Prime Minister Fumio Kishida on Monday pushed back against a suggestion by former leader Shinzo Abe that Japan discuss a nuclear-sharing arrangement with the U.S. amid the ongoing Ukraine crisis.

A U.S.-Japan nuclear-sharing deal would be “unacceptable given our country's stance of maintaining the three nonnuclear principles," Kishida said in parliament, referring to Japan’s 1967 commitment not to possess, produce or allow nuclear weapons on the country’s territory.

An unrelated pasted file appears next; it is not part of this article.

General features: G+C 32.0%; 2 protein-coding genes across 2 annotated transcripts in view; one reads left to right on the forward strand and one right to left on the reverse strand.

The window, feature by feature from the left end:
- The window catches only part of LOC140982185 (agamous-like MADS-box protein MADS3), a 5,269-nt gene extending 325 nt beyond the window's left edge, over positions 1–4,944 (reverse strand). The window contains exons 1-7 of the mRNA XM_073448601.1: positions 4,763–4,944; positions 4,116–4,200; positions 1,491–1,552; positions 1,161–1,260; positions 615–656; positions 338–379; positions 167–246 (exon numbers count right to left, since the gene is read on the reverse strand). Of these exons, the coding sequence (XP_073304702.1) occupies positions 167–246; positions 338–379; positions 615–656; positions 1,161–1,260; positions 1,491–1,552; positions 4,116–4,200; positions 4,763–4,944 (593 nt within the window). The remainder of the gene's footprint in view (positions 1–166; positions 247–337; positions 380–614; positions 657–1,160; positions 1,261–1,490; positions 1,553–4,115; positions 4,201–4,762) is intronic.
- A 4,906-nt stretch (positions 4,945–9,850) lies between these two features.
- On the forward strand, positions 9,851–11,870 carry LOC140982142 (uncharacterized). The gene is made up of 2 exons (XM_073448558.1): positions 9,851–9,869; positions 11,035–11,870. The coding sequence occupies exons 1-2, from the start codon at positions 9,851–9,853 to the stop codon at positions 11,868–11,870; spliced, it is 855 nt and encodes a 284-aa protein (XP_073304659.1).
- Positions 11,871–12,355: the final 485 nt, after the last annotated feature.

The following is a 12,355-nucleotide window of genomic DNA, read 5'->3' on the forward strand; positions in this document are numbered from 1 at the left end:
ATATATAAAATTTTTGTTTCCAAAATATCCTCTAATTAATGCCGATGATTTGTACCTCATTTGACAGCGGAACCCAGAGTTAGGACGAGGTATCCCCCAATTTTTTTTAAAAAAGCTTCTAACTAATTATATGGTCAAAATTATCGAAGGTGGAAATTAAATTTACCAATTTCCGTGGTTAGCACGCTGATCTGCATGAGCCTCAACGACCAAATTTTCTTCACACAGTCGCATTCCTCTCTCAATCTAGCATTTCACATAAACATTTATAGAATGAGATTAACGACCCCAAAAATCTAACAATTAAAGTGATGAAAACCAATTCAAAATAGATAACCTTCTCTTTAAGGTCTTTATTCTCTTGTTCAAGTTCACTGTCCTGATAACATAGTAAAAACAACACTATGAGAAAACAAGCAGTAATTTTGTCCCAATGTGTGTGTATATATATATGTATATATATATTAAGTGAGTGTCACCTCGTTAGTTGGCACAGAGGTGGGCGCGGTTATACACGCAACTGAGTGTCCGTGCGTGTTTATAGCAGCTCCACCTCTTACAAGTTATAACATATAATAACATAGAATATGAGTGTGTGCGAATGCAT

The prime minister made the remarks a day after Abe, who remains a heavyweight in the ruling Liberal Democratic Party as head of its largest faction, told a TV program that discussions on such a deterrent should not be taboo as the global security environment — especially in Asia — becomes increasingly fraught.